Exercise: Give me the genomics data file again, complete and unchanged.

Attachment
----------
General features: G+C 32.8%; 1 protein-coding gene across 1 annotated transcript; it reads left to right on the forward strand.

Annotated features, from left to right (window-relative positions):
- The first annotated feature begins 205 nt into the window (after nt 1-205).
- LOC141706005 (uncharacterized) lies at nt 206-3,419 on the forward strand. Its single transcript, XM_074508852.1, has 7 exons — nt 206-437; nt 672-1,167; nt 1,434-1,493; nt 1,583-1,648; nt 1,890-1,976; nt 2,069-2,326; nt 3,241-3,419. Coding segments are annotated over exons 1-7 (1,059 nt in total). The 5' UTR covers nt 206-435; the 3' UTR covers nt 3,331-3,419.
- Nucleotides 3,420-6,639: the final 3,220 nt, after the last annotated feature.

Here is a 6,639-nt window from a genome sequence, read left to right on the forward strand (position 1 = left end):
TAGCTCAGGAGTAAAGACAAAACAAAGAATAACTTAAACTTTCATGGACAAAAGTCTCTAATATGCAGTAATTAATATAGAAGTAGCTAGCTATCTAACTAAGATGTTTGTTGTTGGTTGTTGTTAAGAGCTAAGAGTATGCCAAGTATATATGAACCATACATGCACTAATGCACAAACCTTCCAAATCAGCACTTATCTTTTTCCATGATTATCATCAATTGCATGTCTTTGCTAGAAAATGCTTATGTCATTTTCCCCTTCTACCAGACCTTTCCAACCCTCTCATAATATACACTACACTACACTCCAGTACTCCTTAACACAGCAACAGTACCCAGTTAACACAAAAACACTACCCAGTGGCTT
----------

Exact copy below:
General features: G+C 32.8%; 1 protein-coding gene across 1 annotated transcript; it reads left to right on the forward strand.

Annotated features, from left to right (window-relative positions):
- The first annotated feature begins 205 nt into the window (after nt 1-205).
- LOC141706005 (uncharacterized) lies at nt 206-3,419 on the forward strand. Its single transcript, XM_074508852.1, has 7 exons — nt 206-437; nt 672-1,167; nt 1,434-1,493; nt 1,583-1,648; nt 1,890-1,976; nt 2,069-2,326; nt 3,241-3,419. Coding segments are annotated over exons 1-7 (1,059 nt in total). The 5' UTR covers nt 206-435; the 3' UTR covers nt 3,331-3,419.
- Nucleotides 3,420-6,639: the final 3,220 nt, after the last annotated feature.

Here is a 6,639-nt window from a genome sequence, read left to right on the forward strand (position 1 = left end):
TAGCTCAGGAGTAAAGACAAAACAAAGAATAACTTAAACTTTCATGGACAAAAGTCTCTAATATGCAGTAATTAATATAGAAGTAGCTAGCTATCTAACTAAGATGTTTGTTGTTGGTTGTTGTTAAGAGCTAAGAGTATGCCAAGTATATATGAACCATACATGCACTAATGCACAAACCTTCCAAATCAGCACTTATCTTTTTCCATGATTATCATCAATTGCATGTCTTTGCTAGAAAATGCTTATGTCATTTTCCCCTTCTACCAGACCTTTCCAACCCTCTCATAATATACACTACACTACACTCCAGTACTCCTTAACACAGCAACAGTACCCAGTTAACACAAAAACACTACCCAGTGGCTT